Investment 

In May, the EPA announced the first step towards the development of programs that are expected to invest $4 billion from the Inflation Reduction Act (IRA) in U.S. port infrastructure. The Clean Ports Program will invest $3 billion in technologies aimed at reducing harmful air and climate pollutants across the country’s ports. 

Meanwhile, the Clean Heavy-Duty Vehicle Program will invest a further $1 billion in the reduction of vehicle emissions. The program expanded upon the EPA’s existing Ports Initiative, aimed at achieving net-zero emissions from ports by 2050 by transforming the sector’s infrastructure and incorporating new technologies. The two programs are expected to support the decarbonization of the maritime sector as well as to provide job opportunities in disadvantaged regions of the U.S. 

President Biden has previously announced $17 billion in investment from the Bipartisan Infrastructure Law earmarked for the improvement of U.S. ports and waterways. Officials stated of the financing, “This historic investment will also play a role in reducing local pollution and climate emissions by limiting congestion and idling as well as by investing in electrification and other low-carbon technologies through programs, including supporting the future of zero-emission shipping.” 

Community and Industry Impact 

An analysis from February from the International Council on Clean Transportation showed that if every cruise or cargo ship visiting the ports plugged into the electric grid while docked, rather than idling its engines, it would dramatically improve the environment and community health in the region surrounding the port.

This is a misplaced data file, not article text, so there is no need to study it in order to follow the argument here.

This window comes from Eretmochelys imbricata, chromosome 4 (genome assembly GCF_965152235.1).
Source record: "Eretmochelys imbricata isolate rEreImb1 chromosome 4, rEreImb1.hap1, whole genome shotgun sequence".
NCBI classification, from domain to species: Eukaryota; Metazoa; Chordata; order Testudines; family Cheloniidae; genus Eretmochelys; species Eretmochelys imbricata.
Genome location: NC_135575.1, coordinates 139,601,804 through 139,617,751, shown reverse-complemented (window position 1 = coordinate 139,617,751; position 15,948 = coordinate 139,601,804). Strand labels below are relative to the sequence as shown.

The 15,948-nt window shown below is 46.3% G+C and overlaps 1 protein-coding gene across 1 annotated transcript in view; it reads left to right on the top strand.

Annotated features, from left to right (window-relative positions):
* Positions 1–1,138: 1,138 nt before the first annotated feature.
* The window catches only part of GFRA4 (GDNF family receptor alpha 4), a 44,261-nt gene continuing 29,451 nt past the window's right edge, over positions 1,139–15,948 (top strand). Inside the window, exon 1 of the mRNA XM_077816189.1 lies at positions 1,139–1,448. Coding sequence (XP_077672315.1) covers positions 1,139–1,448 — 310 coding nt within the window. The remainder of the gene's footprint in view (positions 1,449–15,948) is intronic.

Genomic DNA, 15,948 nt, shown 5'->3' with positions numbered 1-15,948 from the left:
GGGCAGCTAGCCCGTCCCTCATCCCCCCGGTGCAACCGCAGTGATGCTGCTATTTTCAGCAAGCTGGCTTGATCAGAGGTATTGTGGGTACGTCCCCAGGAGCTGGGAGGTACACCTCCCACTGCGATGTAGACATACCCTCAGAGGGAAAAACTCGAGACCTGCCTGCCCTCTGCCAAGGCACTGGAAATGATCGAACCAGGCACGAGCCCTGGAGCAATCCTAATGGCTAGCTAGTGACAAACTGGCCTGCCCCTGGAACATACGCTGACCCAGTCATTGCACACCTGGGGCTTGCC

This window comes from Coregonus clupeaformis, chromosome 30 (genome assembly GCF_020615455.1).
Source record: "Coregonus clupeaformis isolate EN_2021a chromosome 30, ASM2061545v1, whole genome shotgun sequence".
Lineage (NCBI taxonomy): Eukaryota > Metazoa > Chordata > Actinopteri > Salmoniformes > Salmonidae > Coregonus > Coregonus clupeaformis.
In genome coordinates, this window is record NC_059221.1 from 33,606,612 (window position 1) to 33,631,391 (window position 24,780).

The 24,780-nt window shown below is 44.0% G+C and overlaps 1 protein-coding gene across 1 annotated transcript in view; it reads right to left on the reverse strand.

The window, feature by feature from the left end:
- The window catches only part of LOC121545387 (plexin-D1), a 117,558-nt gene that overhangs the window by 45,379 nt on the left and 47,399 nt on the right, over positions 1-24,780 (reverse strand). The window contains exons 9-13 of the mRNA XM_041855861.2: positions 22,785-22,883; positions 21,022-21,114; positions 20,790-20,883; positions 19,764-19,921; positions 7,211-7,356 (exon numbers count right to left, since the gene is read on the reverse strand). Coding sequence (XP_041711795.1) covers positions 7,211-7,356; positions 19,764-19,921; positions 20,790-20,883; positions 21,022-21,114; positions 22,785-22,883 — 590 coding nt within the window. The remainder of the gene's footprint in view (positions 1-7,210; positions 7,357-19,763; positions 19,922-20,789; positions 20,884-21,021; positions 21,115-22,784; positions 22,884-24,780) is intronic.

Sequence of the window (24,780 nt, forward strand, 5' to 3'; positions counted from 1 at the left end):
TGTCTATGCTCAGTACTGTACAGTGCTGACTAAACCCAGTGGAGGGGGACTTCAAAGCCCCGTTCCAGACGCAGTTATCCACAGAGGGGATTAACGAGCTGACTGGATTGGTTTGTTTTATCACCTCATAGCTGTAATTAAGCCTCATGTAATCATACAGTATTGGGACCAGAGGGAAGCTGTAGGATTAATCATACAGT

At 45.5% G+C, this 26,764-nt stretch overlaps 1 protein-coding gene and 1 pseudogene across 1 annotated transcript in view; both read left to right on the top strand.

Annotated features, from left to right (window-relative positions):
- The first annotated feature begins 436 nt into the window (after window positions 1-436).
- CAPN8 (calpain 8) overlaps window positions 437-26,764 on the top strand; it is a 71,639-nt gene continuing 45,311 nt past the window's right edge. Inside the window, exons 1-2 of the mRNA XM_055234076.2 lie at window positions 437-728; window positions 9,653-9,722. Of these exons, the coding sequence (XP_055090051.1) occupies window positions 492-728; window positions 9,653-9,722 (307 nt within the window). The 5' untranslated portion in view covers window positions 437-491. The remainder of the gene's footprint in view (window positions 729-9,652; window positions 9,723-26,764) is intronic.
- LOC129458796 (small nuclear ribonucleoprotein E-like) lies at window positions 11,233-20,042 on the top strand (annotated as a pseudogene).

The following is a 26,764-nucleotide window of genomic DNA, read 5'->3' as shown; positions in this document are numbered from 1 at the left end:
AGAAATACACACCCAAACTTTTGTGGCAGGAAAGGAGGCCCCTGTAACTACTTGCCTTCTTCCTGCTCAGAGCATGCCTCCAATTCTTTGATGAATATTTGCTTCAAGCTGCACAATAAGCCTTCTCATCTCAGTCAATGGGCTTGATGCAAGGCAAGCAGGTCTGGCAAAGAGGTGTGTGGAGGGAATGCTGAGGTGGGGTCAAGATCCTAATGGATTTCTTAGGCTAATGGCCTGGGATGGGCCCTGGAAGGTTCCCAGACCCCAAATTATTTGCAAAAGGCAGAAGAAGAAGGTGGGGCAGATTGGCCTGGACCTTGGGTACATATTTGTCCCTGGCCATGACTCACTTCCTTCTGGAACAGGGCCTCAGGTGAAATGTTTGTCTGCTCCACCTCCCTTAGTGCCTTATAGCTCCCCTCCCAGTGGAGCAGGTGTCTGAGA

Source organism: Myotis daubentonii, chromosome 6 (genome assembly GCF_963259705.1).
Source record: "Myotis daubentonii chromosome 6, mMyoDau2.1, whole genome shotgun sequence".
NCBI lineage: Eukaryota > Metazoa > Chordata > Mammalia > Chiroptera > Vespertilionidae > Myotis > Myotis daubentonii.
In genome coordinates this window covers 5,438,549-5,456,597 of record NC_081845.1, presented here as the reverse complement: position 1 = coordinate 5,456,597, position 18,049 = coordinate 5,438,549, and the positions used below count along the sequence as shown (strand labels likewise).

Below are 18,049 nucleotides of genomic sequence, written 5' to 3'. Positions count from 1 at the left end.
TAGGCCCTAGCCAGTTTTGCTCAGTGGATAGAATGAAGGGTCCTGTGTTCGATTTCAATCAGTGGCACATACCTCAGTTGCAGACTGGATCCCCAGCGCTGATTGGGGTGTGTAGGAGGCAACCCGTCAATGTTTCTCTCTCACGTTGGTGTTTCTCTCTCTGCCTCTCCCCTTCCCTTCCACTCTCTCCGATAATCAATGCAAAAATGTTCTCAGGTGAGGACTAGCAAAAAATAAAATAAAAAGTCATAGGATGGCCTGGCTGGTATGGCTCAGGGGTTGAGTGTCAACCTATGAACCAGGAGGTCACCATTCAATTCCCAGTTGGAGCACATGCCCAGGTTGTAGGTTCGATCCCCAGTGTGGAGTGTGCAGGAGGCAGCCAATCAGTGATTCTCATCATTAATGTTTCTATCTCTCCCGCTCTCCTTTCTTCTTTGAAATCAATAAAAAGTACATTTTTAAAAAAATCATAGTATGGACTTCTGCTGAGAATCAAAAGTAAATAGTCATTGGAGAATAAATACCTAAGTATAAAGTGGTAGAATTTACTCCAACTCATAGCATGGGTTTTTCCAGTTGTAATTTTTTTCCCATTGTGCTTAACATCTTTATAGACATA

For example, the full electrification at Seattle’s port would drive a 75 percent reduction in emissions of fine particulate matter (PM2.5), which can enter people’s lungs and bloodstream and elevate their risk for asthma, heart disease and cancer, according to the research. This could help prevent three premature deaths a year in the zone and provide a saving of $27 million in annual public health benefits for Seattle. 

However, ship manufacturing companies have highlighted challenges in the electrification and decarbonization of shipping that must be addressed to ensure a successful transition. Many firms are now scared to build new fleets because of potential decarbonization rules that may come into place in the future. 

That move could lead to added costs for the retrofitting of fleets with the necessary new equipment, or the development of new green fleets, with the potential for huge financial losses. This strongly demonstrates the need for clear, official guidance and regulations in the sector, that address the needs and expectations of shipbuilders and operators as the sector undergoes a decarbonization.